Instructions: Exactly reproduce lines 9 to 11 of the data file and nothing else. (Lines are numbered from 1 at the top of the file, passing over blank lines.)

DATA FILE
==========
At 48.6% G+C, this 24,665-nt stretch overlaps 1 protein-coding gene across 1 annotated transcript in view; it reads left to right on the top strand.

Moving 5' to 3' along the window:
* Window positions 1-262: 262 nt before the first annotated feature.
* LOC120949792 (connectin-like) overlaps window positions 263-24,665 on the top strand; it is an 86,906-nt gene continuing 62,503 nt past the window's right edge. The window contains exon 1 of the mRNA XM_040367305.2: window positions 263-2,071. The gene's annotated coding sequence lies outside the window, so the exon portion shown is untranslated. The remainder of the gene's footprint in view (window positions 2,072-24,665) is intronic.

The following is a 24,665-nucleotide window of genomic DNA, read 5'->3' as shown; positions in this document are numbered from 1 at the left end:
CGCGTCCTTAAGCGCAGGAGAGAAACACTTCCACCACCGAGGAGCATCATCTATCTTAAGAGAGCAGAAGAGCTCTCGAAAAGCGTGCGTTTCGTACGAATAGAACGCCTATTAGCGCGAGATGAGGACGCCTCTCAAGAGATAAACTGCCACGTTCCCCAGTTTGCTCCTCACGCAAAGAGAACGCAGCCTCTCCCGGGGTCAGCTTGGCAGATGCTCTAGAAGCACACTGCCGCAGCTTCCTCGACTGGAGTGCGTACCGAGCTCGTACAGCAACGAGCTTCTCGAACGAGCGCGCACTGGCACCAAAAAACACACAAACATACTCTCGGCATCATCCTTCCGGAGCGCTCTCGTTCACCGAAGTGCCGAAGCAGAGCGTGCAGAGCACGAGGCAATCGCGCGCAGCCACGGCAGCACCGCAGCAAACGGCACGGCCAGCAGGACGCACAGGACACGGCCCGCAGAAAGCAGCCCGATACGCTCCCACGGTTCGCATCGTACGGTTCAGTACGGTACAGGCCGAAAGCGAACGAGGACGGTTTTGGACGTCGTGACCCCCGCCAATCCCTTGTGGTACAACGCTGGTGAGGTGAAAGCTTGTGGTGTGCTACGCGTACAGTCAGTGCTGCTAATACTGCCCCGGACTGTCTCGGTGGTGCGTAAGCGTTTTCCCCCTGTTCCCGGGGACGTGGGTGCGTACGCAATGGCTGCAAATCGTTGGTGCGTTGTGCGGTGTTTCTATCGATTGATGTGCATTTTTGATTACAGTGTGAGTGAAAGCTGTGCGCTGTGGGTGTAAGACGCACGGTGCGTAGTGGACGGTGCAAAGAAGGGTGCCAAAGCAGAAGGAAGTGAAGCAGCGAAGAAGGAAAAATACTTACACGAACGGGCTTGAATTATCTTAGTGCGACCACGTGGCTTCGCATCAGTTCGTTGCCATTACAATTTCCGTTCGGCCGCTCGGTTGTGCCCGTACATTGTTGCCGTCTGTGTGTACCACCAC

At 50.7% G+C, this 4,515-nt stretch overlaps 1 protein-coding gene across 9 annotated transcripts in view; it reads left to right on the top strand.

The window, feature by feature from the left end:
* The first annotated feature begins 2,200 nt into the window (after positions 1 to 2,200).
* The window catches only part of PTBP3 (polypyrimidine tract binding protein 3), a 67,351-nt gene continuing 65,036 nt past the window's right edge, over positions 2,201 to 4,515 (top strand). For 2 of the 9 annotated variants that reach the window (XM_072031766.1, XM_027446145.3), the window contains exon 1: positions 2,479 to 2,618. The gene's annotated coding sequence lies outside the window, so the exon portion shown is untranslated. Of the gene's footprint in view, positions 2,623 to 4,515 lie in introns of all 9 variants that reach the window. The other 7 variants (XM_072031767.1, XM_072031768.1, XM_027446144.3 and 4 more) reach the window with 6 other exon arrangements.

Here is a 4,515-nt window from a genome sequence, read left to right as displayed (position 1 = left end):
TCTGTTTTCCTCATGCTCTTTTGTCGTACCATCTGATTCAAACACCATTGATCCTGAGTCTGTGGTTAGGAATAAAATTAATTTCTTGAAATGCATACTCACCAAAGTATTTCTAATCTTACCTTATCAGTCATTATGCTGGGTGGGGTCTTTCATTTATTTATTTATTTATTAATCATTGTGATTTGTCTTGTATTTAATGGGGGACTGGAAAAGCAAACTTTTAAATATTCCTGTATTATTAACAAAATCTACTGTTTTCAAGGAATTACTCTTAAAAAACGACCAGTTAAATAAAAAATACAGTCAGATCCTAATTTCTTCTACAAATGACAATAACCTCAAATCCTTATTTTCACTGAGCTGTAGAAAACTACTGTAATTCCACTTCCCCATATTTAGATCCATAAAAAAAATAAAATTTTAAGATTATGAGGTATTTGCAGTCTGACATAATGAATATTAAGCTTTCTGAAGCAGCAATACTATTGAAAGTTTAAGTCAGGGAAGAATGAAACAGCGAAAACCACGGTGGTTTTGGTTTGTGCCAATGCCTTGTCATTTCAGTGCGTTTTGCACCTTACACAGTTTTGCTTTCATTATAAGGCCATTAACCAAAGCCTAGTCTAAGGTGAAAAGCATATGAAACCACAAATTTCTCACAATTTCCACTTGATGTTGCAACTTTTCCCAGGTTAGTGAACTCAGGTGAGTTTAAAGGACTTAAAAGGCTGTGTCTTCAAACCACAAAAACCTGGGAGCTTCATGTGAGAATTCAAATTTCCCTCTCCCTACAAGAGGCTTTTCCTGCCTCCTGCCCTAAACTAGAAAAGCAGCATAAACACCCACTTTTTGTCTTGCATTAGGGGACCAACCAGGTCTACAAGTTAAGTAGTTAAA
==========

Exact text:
* The first annotated feature begins 2,200 nt into the window (after positions 1 to 2,200).
* The window catches only part of PTBP3 (polypyrimidine tract binding protein 3), a 67,351-nt gene continuing 65,036 nt past the window's right edge, over positions 2,201 to 4,515 (top strand). For 2 of the 9 annotated variants that reach the window (XM_072031766.1, XM_027446145.3), the window contains exon 1: positions 2,479 to 2,618. The gene's annotated coding sequence lies outside the window, so the exon portion shown is untranslated. Of the gene's footprint in view, positions 2,623 to 4,515 lie in introns of all 9 variants that reach the window. The other 7 variants (XM_072031767.1, XM_072031768.1, XM_027446144.3 and 4 more) reach the window with 6 other exon arrangements.

Here is a 4,515-nt window from a genome sequence, read left to right as displayed (position 1 = left end):